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The U.S. Outlook for Supplemental Gas

Arlon R. Tussing

Year: 1980
Volume: Volume 1
Number: Number 1
DOI: 10.5547/ISSN0195-6574-EJ-Vol1-No1-7
View Abstract

Abstract:
Current forecasts of natural gas demand in the United States through the turn of the century are lower than projections made only a few years ago, and fall far short of the volumes the economy is technically capable of absorbing even with its existing stock of energy-using equipment.



The Benefits of an Alaskan Natural Gas Pipeline

Douglas B. Fried and William F. Hederman, Jr.

Year: 1981
Volume: Volume 2
Number: Number 1
DOI: 10.5547/ISSN0195-6574-EJ-Vol2-No1-2
View Abstract

Abstract:
The United States, reacting to rising prices and supply uncertainties of imported energy, has begun to move aggressively to develop its untapped domestic energy resources. The Department of Energy has recently awarded funds to support feasibility studies as well as design, engineering, and construction activities for 110 synthetic fuel projects. Despite pressures for budgetary restraint, Congress has steadily increased (in real terms) budgets for research and development for a variety of technologies utilizing solar and geothermal energy. The federal government has leased potentially oil-rich offshore tracts in the Northeast despite strong opposition from the fishing industry and environmental groups. Yet, despite this apparent scramble to exploit domestic energy resources, a variety of factors has delayed construction of the pipeline that would transport natural gas from deposits on Alaska's North Slope to gas markets in the lower 48 states.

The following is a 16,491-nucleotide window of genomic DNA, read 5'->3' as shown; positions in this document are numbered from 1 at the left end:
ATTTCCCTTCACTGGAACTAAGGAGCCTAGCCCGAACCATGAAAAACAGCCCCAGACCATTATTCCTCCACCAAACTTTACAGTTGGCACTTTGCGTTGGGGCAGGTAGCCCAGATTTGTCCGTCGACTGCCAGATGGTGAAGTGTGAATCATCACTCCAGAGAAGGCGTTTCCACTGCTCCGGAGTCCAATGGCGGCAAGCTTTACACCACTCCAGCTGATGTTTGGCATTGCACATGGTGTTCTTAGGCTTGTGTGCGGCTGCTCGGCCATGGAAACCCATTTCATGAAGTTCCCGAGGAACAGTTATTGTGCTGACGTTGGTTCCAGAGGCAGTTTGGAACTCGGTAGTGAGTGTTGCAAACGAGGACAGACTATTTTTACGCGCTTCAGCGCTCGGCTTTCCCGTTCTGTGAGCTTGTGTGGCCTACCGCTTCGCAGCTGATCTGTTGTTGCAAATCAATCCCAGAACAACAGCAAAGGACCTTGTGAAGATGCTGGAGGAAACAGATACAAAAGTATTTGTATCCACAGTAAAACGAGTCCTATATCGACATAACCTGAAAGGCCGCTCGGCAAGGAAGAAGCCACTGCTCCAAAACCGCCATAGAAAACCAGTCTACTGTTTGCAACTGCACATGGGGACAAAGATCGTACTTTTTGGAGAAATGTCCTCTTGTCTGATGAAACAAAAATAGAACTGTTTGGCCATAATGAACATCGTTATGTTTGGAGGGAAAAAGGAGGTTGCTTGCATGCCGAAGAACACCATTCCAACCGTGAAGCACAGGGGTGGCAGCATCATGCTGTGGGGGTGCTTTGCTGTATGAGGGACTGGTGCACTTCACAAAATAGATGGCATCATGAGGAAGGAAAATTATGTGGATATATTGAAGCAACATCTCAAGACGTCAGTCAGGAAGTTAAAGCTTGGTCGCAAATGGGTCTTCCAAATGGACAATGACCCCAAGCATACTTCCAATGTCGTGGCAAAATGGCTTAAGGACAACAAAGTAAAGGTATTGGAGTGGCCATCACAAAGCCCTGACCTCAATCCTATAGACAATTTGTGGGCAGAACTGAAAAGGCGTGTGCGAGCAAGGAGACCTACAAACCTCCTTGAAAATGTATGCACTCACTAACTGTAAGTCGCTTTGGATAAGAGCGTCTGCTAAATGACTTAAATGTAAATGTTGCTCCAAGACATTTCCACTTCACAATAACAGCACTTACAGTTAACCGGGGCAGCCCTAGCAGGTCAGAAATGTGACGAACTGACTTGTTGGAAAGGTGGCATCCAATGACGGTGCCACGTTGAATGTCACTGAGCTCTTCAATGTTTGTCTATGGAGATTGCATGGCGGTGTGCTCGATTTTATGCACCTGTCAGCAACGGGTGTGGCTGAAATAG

Natural Gas Curtailment Policy: Where Do We Go from Here?

George R. HallVice

Year: 1981
Volume: Volume 2
Number: Number 4
DOI: 10.5547/ISSN0195-6574-EJ-Vol2-No4-4
View Abstract

Abstract:
Natural gas production in the United States peaked in 1973 at 22.6 trillion cubic feet (Tcf) per year and has averaged about 19 Tcf each year since then. A more basic measure of natural gas supply is reserve additions, the amount of natural gas added to the nation's producible inventory. Reserve additions dropped precipitously in 1967, from 21 Tcf to 13.7 Tcf per year. Since then, they have fluctuated around 9 Tcf per year.



Supplemental Sources of Natural Gas: An Economic Comparison

Alvin Kaufman, Susan J. Bodilly

Year: 1981
Volume: Volume 2
Number: Number 4
DOI: 10.5547/ISSN0195-6574-EJ-Vol2-No4-5
View Abstract

Abstract: